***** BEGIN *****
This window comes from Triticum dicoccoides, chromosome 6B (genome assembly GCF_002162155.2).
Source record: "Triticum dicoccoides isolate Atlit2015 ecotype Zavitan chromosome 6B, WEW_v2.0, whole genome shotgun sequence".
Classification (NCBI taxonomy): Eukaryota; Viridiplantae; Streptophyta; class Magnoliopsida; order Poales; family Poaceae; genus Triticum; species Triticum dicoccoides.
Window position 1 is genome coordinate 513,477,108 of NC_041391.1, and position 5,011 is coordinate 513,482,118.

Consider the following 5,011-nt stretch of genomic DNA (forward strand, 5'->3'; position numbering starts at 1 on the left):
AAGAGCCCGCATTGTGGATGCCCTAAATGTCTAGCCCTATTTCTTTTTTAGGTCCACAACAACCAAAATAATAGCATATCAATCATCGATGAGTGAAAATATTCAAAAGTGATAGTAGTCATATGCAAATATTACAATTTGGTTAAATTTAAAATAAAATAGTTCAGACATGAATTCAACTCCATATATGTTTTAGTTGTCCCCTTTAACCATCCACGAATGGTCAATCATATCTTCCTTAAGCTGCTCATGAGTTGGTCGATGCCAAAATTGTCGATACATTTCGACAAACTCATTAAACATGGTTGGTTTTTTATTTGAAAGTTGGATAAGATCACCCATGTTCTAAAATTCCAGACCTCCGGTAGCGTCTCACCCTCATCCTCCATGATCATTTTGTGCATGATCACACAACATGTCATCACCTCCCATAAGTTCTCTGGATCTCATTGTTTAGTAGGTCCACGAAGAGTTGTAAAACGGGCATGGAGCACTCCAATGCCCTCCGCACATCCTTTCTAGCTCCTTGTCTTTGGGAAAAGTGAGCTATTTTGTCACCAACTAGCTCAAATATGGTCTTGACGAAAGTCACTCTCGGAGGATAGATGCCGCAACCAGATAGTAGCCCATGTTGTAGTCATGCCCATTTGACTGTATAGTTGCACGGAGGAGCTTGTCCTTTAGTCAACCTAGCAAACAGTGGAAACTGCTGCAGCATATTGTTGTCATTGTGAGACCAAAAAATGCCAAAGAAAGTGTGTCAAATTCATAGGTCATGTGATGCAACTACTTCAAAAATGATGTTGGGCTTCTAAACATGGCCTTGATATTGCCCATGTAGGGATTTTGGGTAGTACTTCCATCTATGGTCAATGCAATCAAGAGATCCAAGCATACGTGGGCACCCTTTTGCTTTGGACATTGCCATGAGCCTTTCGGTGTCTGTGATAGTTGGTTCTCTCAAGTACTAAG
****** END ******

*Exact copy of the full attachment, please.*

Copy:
This window comes from Triticum dicoccoides, chromosome 6B (genome assembly GCF_002162155.2).
Source record: "Triticum dicoccoides isolate Atlit2015 ecotype Zavitan chromosome 6B, WEW_v2.0, whole genome shotgun sequence".
Classification (NCBI taxonomy): Eukaryota; Viridiplantae; Streptophyta; class Magnoliopsida; order Poales; family Poaceae; genus Triticum; species Triticum dicoccoides.
Window position 1 is genome coordinate 513,477,108 of NC_041391.1, and position 5,011 is coordinate 513,482,118.

Consider the following 5,011-nt stretch of genomic DNA (forward strand, 5'->3'; position numbering starts at 1 on the left):
AAGAGCCCGCATTGTGGATGCCCTAAATGTCTAGCCCTATTTCTTTTTTAGGTCCACAACAACCAAAATAATAGCATATCAATCATCGATGAGTGAAAATATTCAAAAGTGATAGTAGTCATATGCAAATATTACAATTTGGTTAAATTTAAAATAAAATAGTTCAGACATGAATTCAACTCCATATATGTTTTAGTTGTCCCCTTTAACCATCCACGAATGGTCAATCATATCTTCCTTAAGCTGCTCATGAGTTGGTCGATGCCAAAATTGTCGATACATTTCGACAAACTCATTAAACATGGTTGGTTTTTTATTTGAAAGTTGGATAAGATCACCCATGTTCTAAAATTCCAGACCTCCGGTAGCGTCTCACCCTCATCCTCCATGATCATTTTGTGCATGATCACACAACATGTCATCACCTCCCATAAGTTCTCTGGATCTCATTGTTTAGTAGGTCCACGAAGAGTTGTAAAACGGGCATGGAGCACTCCAATGCCCTCCGCACATCCTTTCTAGCTCCTTGTCTTTGGGAAAAGTGAGCTATTTTGTCACCAACTAGCTCAAATATGGTCTTGACGAAAGTCACTCTCGGAGGATAGATGCCGCAACCAGATAGTAGCCCATGTTGTAGTCATGCCCATTTGACTGTATAGTTGCACGGAGGAGCTTGTCCTTTAGTCAACCTAGCAAACAGTGGAAACTGCTGCAGCATATTGTTGTCATTGTGAGACCAAAAAATGCCAAAGAAAGTGTGTCAAATTCATAGGTCATGTGATGCAACTACTTCAAAAATGATGTTGGGCTTCTAAACATGGCCTTGATATTGCCCATGTAGGGATTTTGGGTAGTACTTCCATCTATGGTCAATGCAATCAAGAGATCCAAGCATACGTGGGCACCCTTTTGCTTTGGACATTGCCATGAGCCTTTCGGTGTCTGTGATAGTTGGTTCTCTCAAGTACTAAG